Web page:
Attack on tourists: Yes, you condemn, but what’s next, dear leaders?

Published: June 24, 2013
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Condemnation of terrorist acts by state authorities is good, but grossly insufficient if we are interested in bringing an end to these catastrophes. PHOTO: AFP

We were just coming to terms with the blast that wrecked a student bus in Quetta and the bomb that destroyed the Ziarat Residency. Then, news broke that up in the northern most part of the country, 10 foreign mountaineers – belonging to Ukraine, China, Russia and the United States – have been shot dead in the wee hours of Sunday morning. 

One cannot help sounding downright pessimistic when the subject of Pakistan is broached these days. We have become a country that has no dearth of news that horrifies the world; a country that is capable of producing a shocking news piece a day.

Does anyone remember the last time our beloved country made an appearance on the world news bulletins for the right reasons?

Such occasions are rare even if we crane our necks to look into the far distant past and include the fields of sports and education, science and art that in the past have been our saving graces.

That such dastardly things are a norm in Pakistan – for over a decade now – does not surprise me. What does baffle me is the passive nonchalance with which the authorities have reacted to this new act of terror.

Our politicians seem to have a standard statement etched  on their minds, a generic response for whenever something embarrassing and terrifying happens on our territory. The authorities responsible react in an identical way to every tragedy that hits us, using words and phrases similar in their manner as well as their futility.

The reaction runs somewhat like this:

We condemn this act of terrorism.

We should bring to light the hidden hand behind this act.

This is a conspiracy to shame Pakistan and damage its reputation in the world community.

As an example, look at the statement issued by Pakistan Tehreek-e-Insaf on its official twitter account @PTIofficial:

Other political leaders, including the prime minister and the interior minister, have said almost as much in as many words while speaking to various news outlets.

Condemnation of terrorist acts by state authorities is good, but grossly insufficient if we are interested in bringing an end to these catastrophes. Such statements have taken us nowhere in the past, nor will they help this time. We need tangible action!

On the other hand, the relentless Taliban, the people behind this particular act as well, are having a field day. They are cocooned in every nook and corner of the country. They come at will and in broad daylight. They strike as many times as they want and target whoever they wish to.

One day they strike in Karachi in the south, the next in Quetta in the southwest and then in the north. They have massively destructive weapons in their possession and every kind of stupefying strategies up their sleeves.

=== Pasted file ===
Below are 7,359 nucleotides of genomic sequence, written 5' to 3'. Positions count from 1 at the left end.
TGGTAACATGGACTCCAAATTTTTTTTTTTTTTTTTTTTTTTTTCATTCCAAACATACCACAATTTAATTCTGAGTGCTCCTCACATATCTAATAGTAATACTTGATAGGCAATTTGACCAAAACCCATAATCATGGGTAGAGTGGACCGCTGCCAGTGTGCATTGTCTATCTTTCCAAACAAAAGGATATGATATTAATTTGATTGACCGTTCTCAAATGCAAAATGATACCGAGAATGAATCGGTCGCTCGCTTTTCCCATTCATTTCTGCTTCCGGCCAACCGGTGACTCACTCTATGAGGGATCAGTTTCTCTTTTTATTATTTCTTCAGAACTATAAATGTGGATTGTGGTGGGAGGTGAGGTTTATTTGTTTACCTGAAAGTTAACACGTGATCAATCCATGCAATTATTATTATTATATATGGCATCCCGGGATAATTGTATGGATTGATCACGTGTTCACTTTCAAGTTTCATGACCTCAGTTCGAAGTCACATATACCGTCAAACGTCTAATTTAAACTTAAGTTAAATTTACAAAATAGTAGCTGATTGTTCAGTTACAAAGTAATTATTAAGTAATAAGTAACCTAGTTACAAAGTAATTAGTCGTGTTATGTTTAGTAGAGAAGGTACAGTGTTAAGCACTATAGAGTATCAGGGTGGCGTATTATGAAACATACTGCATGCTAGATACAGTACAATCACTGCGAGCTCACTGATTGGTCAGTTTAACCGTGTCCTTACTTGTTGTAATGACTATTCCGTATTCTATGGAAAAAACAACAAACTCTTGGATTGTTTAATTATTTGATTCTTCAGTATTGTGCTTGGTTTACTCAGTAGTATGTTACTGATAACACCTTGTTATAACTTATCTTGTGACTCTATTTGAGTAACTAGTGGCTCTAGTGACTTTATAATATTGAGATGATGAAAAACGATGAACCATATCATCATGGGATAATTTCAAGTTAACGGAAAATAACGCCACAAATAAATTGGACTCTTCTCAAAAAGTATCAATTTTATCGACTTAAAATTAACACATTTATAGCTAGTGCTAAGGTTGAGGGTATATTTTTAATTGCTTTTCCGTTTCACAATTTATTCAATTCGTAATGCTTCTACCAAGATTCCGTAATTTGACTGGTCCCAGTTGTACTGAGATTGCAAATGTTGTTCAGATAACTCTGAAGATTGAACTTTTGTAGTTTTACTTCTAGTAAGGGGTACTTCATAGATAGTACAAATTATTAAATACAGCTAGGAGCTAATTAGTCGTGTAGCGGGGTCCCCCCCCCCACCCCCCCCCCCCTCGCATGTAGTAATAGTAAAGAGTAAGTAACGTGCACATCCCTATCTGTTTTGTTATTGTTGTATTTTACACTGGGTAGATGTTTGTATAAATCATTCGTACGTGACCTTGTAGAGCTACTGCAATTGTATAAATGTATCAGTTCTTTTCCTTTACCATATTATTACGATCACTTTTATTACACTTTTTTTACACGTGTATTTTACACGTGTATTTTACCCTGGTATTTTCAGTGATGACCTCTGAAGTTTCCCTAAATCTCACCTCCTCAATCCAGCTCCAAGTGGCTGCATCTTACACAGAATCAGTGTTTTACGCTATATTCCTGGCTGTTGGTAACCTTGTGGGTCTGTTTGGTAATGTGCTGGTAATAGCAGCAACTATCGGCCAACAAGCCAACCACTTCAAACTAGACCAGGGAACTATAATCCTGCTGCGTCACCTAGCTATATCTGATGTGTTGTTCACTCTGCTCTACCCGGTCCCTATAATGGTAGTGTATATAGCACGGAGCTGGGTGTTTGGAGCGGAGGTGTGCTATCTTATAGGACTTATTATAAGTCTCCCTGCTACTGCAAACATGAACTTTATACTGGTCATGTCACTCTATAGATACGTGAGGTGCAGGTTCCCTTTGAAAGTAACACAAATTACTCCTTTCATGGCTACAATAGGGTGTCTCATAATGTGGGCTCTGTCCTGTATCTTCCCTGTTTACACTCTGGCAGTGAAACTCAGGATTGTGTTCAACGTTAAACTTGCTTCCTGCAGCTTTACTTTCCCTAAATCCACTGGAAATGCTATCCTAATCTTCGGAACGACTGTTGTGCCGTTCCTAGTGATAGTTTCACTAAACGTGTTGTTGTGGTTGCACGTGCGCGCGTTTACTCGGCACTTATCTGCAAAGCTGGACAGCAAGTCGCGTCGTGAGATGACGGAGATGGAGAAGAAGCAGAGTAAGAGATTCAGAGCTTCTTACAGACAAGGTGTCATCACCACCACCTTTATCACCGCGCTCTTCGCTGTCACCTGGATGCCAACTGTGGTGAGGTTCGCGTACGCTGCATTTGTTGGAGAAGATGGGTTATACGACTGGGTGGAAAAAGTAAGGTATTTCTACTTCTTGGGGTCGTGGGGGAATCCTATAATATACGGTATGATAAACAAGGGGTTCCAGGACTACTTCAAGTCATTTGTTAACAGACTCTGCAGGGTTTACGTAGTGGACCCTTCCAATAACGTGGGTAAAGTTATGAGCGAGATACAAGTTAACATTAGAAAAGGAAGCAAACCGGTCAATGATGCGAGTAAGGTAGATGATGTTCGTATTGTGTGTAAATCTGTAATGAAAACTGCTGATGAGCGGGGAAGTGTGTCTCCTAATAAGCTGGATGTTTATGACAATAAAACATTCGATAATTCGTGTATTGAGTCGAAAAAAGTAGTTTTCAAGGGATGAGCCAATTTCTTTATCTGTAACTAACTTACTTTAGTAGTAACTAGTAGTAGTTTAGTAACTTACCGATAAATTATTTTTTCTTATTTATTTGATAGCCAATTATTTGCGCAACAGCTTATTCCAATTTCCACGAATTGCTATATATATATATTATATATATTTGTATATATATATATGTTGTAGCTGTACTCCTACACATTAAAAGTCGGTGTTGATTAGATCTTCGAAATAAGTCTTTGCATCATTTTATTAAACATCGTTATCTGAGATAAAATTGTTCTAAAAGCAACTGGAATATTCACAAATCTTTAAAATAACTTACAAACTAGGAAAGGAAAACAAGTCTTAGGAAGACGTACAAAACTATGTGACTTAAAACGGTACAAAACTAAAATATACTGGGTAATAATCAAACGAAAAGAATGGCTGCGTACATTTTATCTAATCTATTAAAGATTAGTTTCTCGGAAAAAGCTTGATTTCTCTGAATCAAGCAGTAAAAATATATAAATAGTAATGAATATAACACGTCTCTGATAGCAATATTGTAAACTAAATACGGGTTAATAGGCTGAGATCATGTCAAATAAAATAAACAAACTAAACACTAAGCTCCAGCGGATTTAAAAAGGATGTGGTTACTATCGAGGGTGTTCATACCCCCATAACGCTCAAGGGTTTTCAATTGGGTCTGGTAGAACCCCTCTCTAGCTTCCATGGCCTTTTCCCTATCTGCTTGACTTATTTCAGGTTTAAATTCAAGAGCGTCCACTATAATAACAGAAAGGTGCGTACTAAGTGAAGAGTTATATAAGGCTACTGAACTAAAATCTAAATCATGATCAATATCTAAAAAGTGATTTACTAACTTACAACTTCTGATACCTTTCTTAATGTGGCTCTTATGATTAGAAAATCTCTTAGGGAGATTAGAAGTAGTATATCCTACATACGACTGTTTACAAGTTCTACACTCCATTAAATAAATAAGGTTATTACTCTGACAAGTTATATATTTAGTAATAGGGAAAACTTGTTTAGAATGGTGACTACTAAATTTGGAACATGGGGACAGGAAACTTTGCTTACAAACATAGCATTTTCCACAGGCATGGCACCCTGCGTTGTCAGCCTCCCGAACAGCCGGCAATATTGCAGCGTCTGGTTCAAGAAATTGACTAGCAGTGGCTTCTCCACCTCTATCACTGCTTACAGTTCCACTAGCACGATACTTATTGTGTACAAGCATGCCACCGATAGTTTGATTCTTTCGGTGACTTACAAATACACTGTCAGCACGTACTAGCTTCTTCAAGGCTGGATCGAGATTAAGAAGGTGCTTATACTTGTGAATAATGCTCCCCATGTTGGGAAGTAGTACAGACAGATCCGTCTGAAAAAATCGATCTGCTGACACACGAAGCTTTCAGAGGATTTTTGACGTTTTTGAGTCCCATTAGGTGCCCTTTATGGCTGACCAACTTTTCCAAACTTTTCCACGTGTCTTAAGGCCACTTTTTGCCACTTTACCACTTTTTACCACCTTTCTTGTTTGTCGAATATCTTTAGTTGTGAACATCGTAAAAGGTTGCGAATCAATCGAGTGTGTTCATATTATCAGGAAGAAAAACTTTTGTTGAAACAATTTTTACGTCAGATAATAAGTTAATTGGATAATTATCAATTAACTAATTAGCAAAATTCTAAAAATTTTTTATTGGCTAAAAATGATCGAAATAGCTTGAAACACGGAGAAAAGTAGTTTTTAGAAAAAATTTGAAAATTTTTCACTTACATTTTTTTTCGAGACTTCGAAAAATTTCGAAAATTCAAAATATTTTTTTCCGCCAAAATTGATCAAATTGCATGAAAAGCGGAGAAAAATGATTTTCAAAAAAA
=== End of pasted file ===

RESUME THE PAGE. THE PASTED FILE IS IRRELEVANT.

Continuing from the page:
According to a national daily, the Taliban’s spokesperson has said, ‘this will tell the international community about our feelings and sentiments against the killing of our fighters.’

It is frightening to see how nonchalantly they admit responsibility for terrorism inflicted while they are so close to entering into the negotiations room with the government.

Time and again, we are forced to ask why it has proved impossible for the authorities concerned to reach and apprehend an entity that has a distinct name, a clearly identifiable face, and an address within the precincts where Pakistan has a claim to running its writ?

Pakistan no doubt is a ‘hard country’ but equally without doubt is the fact that Pakistan boasts an irresistible geography and a hospitable, talented populace.  The fateful expedition by the mountaineers from Ukraine, China, Russia and United States, despite all troubles faced by Pakistan, was a testimony to our aptitude for tourism.

We demand prompt action on the part of government that brings those responsible to justice and restores the confidence of the people. We expect actions by authorities concerned that will prevent the complete demise of prospects for tourism in Pakistan.

If not, then we should be prepared to be eternally clubbed with countries like Afghanistan, Somalia and Yemen – those markings on the map which the larger part of the world has no interest in.

The choice was always ours – do we want to be a country that others delight in visiting or would we rather be an outcast that is painted red on the world atlas?

Dear leaders, please do something more effective than just ‘condemn’ the brutal murder of these innocent tourists.  We need you to take a step further and begin to fix this country that people may well be too scared to visit!

Follow Tariq on Twitter @tariqmasudmalik

Tariq Masood Malik

Tariq Masood Malik

A freelance writer, who has worked in the nonprofit sector in Pakistan since 2005. He tweets @tariqmasudmalik

The views expressed by the writer and the reader comments do not necessarily reflect the views and policies of The Express Tribune.